«Researchers show that an iron bar is capable of decision-making»
2015-08-25 19:04:20 GMT
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«Here's an example of how the idea works: Say there are two slot machines A and B with different winning probabilities, and the goal is to decide which machine offers the better winning probability, and to do so as quickly as possible based on past experiences. The researchers explain that an ordinary iron bar can make this decision. Every time the outcome of a play of machine A ends in a reward, the bar moves to the left a specific distance, and every time the outcome ends in no reward, the bar moves to the right a specific distance. The same goes for a play of machine B, but the directions of the bar movements are reversed. After enough trials, the bar's total displacement reveals which slot machine offers the better winning probability.»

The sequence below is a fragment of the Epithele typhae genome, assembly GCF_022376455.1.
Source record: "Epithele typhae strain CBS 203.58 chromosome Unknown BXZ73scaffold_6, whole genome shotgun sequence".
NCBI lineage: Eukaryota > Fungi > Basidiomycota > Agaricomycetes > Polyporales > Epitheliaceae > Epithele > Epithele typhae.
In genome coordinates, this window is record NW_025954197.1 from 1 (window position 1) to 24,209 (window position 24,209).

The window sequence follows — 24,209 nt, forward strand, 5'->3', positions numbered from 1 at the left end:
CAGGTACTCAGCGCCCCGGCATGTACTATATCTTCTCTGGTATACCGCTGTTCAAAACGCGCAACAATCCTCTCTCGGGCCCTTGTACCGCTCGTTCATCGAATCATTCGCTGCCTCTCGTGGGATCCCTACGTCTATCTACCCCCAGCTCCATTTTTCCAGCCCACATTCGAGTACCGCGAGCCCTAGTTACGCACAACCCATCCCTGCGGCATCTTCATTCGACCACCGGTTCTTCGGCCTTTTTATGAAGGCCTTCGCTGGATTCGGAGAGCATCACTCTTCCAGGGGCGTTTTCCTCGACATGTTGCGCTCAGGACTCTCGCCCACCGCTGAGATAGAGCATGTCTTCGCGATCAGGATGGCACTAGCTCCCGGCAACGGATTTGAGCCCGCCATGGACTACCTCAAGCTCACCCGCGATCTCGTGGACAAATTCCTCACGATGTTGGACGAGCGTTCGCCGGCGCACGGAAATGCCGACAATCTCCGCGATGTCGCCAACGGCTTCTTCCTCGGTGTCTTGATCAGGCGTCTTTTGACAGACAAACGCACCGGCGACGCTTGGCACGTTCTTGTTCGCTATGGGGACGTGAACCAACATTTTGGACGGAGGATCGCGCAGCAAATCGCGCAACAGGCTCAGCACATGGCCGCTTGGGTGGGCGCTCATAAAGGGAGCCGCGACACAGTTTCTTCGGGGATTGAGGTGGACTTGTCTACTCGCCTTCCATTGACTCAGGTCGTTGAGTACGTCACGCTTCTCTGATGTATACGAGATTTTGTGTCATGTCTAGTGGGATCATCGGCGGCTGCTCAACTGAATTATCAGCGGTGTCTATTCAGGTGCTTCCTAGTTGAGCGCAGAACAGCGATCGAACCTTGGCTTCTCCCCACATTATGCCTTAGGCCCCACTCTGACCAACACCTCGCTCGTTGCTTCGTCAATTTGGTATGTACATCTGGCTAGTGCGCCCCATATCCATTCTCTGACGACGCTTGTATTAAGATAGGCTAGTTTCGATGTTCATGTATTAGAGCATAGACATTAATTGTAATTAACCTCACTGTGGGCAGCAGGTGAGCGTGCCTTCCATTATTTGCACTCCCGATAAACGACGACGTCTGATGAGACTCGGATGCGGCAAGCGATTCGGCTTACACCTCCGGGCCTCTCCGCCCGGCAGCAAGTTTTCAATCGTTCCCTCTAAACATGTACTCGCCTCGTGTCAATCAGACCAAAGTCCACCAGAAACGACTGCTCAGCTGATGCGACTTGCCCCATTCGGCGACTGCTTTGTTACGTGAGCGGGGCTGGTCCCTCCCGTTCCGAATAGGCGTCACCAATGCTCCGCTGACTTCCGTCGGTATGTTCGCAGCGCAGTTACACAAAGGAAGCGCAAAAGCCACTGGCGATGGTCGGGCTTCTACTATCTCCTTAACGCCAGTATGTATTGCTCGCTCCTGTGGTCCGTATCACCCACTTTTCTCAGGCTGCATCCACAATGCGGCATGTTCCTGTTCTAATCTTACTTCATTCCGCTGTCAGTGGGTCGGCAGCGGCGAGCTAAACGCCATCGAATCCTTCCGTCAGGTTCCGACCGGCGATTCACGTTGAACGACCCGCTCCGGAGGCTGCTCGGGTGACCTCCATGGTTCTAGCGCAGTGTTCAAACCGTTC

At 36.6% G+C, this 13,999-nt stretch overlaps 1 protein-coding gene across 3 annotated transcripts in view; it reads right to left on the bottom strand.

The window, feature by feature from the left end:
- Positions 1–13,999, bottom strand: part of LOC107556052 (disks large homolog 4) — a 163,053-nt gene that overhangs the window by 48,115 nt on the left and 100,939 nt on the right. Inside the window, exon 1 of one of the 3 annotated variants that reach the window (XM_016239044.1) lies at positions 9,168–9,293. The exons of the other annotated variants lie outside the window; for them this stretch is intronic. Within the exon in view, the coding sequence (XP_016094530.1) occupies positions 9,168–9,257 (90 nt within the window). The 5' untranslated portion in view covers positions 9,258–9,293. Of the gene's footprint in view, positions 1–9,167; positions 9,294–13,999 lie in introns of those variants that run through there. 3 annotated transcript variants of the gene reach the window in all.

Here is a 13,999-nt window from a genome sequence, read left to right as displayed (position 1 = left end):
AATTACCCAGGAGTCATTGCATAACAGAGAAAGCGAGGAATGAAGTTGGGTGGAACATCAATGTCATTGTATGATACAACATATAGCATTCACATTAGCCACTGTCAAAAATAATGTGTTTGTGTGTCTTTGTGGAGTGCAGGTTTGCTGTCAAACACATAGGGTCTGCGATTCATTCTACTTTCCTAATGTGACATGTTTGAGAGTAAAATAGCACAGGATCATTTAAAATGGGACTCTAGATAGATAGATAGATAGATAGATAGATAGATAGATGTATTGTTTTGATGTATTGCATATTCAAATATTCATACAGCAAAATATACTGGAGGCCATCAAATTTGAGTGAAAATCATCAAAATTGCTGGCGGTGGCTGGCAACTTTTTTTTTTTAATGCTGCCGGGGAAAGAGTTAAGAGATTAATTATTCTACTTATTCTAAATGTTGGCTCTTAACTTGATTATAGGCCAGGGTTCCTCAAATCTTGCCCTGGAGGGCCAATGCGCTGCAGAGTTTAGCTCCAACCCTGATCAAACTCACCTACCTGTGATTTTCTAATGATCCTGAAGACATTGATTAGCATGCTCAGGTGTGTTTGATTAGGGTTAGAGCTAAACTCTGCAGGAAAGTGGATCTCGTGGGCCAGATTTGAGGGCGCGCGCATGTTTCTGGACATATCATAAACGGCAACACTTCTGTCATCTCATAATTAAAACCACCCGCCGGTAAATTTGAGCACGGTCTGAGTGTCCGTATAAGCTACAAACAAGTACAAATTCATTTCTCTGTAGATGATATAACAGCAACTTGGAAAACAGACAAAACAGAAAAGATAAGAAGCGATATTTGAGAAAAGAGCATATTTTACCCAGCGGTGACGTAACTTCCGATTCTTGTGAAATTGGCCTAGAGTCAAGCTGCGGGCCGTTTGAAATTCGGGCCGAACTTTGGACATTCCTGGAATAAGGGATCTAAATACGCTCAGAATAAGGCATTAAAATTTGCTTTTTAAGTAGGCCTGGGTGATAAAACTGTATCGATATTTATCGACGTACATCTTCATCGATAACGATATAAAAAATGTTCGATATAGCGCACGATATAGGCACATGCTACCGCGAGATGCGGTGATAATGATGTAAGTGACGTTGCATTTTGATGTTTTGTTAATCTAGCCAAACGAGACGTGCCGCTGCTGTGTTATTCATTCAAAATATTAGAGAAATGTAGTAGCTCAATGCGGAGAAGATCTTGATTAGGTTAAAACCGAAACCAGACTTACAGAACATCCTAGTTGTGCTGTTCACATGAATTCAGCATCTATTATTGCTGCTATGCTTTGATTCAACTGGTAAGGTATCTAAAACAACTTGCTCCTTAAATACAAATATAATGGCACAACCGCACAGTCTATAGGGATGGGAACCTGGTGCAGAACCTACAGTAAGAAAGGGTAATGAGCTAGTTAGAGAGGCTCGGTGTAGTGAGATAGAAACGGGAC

The bizarreness comes mainly from using questionably fancy words for describing simple things. The iron bar is "making decisions" here about as much as the needle of an analog bimetallic coil thermometer is "making decisions" about how warm the weather is. But, in general, yes, analog computing can be quite fun and efficient for some very specific problems.
^ The bizzarreness is mostly in the choice of words in concepts, I agree.
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